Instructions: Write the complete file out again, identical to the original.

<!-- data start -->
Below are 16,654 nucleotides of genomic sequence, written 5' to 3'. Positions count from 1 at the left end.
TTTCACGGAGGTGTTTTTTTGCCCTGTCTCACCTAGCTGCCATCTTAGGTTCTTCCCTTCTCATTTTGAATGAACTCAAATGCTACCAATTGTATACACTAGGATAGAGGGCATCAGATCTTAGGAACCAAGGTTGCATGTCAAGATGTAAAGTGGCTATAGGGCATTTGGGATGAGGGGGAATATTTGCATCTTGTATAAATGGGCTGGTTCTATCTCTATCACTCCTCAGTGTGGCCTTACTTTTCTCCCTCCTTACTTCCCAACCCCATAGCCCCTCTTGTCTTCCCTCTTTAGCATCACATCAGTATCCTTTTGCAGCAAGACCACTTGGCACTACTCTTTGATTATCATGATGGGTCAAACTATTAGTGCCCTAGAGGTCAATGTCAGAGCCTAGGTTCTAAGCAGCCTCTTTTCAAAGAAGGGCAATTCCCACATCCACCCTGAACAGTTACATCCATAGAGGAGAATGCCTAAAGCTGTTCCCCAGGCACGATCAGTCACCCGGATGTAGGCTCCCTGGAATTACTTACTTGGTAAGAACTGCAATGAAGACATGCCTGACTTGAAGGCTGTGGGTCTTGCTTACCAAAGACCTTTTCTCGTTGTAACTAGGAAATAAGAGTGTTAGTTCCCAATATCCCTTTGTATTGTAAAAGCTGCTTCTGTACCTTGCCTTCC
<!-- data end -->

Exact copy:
Below are 16,654 nucleotides of genomic sequence, written 5' to 3'. Positions count from 1 at the left end.
TTTCACGGAGGTGTTTTTTTGCCCTGTCTCACCTAGCTGCCATCTTAGGTTCTTCCCTTCTCATTTTGAATGAACTCAAATGCTACCAATTGTATACACTAGGATAGAGGGCATCAGATCTTAGGAACCAAGGTTGCATGTCAAGATGTAAAGTGGCTATAGGGCATTTGGGATGAGGGGGAATATTTGCATCTTGTATAAATGGGCTGGTTCTATCTCTATCACTCCTCAGTGTGGCCTTACTTTTCTCCCTCCTTACTTCCCAACCCCATAGCCCCTCTTGTCTTCCCTCTTTAGCATCACATCAGTATCCTTTTGCAGCAAGACCACTTGGCACTACTCTTTGATTATCATGATGGGTCAAACTATTAGTGCCCTAGAGGTCAATGTCAGAGCCTAGGTTCTAAGCAGCCTCTTTTCAAAGAAGGGCAATTCCCACATCCACCCTGAACAGTTACATCCATAGAGGAGAATGCCTAAAGCTGTTCCCCAGGCACGATCAGTCACCCGGATGTAGGCTCCCTGGAATTACTTACTTGGTAAGAACTGCAATGAAGACATGCCTGACTTGAAGGCTGTGGGTCTTGCTTACCAAAGACCTTTTCTCGTTGTAACTAGGAAATAAGAGTGTTAGTTCCCAATATCCCTTTGTATTGTAAAAGCTGCTTCTGTACCTTGCCTTCC